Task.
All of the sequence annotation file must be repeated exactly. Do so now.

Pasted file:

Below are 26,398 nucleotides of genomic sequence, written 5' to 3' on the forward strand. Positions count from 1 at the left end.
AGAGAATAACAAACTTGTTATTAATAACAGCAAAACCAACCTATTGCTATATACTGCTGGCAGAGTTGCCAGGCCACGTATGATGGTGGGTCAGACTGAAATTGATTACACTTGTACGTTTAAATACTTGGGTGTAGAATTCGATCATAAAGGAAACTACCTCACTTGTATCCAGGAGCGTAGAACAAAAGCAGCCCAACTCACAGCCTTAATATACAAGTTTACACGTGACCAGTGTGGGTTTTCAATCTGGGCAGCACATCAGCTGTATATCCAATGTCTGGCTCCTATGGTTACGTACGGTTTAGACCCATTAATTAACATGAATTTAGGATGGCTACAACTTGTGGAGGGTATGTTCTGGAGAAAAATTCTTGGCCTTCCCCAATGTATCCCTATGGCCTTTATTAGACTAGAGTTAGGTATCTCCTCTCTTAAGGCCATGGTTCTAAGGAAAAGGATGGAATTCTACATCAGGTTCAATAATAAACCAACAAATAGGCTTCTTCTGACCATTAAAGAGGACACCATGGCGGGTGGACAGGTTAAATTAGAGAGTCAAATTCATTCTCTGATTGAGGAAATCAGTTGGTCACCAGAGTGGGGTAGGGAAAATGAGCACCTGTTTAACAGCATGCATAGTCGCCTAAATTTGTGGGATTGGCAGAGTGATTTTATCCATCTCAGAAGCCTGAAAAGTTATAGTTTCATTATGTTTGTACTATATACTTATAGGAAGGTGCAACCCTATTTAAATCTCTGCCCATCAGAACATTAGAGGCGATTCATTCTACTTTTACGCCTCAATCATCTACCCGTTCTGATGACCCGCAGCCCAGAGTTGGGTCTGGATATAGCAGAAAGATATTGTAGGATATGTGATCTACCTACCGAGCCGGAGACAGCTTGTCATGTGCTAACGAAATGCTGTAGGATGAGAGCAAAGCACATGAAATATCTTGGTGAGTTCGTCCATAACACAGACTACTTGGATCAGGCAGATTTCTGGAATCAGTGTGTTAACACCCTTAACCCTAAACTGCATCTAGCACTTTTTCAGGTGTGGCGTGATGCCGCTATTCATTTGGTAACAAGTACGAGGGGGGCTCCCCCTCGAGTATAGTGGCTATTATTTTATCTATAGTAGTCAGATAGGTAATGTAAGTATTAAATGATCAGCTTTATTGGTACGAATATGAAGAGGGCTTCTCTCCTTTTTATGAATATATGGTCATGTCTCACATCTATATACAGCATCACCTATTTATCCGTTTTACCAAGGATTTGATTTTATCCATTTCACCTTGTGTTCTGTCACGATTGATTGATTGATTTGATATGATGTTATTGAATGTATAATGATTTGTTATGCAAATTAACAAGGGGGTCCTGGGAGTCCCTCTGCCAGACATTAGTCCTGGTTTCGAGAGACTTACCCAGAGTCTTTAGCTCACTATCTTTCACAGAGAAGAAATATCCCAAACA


Below are 26,398 nucleotides of genomic sequence, written 5' to 3' on the forward strand. Positions count from 1 at the left end.
AGAGAATAACAAACTTGTTATTAATAACAGCAAAACCAACCTATTGCTATATACTGCTGGCAGAGTTGCCAGGCCACGTATGATGGTGGGTCAGACTGAAATTGATTACACTTGTACGTTTAAATACTTGGGTGTAGAATTCGATCATAAAGGAAACTACCTCACTTGTATCCAGGAGCGTAGAACAAAAGCAGCCCAACTCACAGCCTTAATATACAAGTTTACACGTGACCAGTGTGGGTTTTCAATCTGGGCAGCACATCAGCTGTATATCCAATGTCTGGCTCCTATGGTTACGTACGGTTTAGACCCATTAATTAACATGAATTTAGGATGGCTACAACTTGTGGAGGGTATGTTCTGGAGAAAAATTCTTGGCCTTCCCCAATGTATCCCTATGGCCTTTATTAGACTAGAGTTAGGTATCTCCTCTCTTAAGGCCATGGTTCTAAGGAAAAGGATGGAATTCTACATCAGGTTCAATAATAAACCAACAAATAGGCTTCTTCTGACCATTAAAGAGGACACCATGGCGGGTGGACAGGTTAAATTAGAGAGTCAAATTCATTCTCTGATTGAGGAAATCAGTTGGTCACCAGAGTGGGGTAGGGAAAATGAGCACCTGTTTAACAGCATGCATAGTCGCCTAAATTTGTGGGATTGGCAGAGTGATTTTATCCATCTCAGAAGCCTGAAAAGTTATAGTTTCATTATGTTTGTACTATATACTTATAGGAAGGTGCAACCCTATTTAAATCTCTGCCCATCAGAACATTAGAGGCGATTCATTCTACTTTTACGCCTCAATCATCTACCCGTTCTGATGACCCGCAGCCCAGAGTTGGGTCTGGATATAGCAGAAAGATATTGTAGGATATGTGATCTACCTACCGAGCCGGAGACAGCTTGTCATGTGCTAACGAAATGCTGTAGGATGAGAGCAAAGCACATGAAATATCTTGGTGAGTTCGTCCATAACACAGACTACTTGGATCAGGCAGATTTCTGGAATCAGTGTGTTAACACCCTTAACCCTAAACTGCATCTAGCACTTTTTCAGGTGTGGCGTGATGCCGCTATTCATTTGGTAACAAGTACGAGGGGGGCTCCCCCTCGAGTATAGTGGCTATTATTTTATCTATAGTAGTCAGATAGGTAATGTAAGTATTAAATGATCAGCTTTATTGGTACGAATATGAAGAGGGCTTCTCTCCTTTTTATGAATATATGGTCATGTCTCACATCTATATACAGCATCACCTATTTATCCGTTTTACCAAGGATTTGATTTTATCCATTTCACCTTGTGTTCTGTCACGATTGATTGATTGATTTGATATGATGTTATTGAATGTATAATGATTTGTTATGCAAATTAACAAGGGGGTCCTGGGAGTCCCTCTGCCAGACATTAGTCCTGGTTTCGAGAGACTTACCCAGAGTCTTTAGCTCACTATCTTTCACAGAGAAGAAATATCCCAAACA